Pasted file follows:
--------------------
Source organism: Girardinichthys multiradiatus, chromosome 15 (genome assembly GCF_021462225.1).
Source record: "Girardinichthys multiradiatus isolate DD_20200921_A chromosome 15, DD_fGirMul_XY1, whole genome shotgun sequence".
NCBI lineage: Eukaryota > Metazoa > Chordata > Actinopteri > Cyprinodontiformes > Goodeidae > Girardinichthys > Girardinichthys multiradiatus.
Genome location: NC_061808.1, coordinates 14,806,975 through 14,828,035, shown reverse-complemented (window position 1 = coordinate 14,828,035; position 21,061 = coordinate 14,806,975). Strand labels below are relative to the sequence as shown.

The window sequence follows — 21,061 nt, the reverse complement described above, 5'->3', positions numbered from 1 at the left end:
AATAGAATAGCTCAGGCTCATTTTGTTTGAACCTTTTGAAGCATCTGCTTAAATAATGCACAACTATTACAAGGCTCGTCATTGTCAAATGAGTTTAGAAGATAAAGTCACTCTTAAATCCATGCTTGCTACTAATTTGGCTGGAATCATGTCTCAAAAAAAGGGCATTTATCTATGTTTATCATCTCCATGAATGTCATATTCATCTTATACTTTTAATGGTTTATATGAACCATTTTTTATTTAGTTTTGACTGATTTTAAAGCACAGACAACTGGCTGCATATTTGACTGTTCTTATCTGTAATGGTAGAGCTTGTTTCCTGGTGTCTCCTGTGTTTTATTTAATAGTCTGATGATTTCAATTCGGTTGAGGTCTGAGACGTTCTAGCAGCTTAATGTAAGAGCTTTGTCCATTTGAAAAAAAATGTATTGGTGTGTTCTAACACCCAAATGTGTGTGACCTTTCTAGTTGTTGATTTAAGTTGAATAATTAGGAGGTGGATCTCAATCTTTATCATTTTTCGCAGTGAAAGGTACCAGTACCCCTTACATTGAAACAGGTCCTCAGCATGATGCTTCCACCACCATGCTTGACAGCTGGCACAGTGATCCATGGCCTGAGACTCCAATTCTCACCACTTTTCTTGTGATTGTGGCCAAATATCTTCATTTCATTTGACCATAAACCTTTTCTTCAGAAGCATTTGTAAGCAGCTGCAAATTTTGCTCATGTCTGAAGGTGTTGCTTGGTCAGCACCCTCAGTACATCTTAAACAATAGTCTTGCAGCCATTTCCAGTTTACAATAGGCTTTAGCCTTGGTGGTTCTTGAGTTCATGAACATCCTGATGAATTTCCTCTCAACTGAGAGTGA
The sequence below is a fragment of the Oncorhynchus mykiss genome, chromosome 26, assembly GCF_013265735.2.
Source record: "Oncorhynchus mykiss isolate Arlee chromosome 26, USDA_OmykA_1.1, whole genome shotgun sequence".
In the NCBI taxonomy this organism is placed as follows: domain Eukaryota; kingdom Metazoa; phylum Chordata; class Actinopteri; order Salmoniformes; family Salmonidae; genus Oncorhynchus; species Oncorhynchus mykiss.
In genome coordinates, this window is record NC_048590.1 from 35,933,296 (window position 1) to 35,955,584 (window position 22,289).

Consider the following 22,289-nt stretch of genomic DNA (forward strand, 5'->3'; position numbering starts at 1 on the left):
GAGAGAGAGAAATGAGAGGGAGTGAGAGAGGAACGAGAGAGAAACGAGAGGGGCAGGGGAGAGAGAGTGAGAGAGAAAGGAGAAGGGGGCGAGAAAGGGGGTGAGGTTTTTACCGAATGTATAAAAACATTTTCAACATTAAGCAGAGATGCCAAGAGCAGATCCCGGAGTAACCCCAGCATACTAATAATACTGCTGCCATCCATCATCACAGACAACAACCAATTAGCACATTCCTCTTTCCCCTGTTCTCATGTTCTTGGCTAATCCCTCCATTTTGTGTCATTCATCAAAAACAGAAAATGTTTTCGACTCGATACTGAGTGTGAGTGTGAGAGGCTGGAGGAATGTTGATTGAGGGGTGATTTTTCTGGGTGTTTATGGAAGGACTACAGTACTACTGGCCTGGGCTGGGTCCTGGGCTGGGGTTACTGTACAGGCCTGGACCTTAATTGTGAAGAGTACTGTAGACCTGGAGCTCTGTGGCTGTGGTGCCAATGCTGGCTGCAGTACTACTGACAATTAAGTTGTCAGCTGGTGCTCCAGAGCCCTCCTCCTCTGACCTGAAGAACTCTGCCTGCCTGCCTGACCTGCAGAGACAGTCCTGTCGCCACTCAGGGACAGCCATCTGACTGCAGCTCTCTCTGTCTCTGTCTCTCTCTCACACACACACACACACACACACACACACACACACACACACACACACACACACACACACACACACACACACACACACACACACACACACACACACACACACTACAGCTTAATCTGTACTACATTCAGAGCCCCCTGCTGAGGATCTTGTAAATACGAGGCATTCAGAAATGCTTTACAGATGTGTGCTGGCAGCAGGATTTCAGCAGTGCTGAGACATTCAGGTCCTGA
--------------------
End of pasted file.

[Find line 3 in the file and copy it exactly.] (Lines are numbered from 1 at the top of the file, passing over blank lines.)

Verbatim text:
NCBI lineage: Eukaryota > Metazoa > Chordata > Actinopteri > Cyprinodontiformes > Goodeidae > Girardinichthys > Girardinichthys multiradiatus.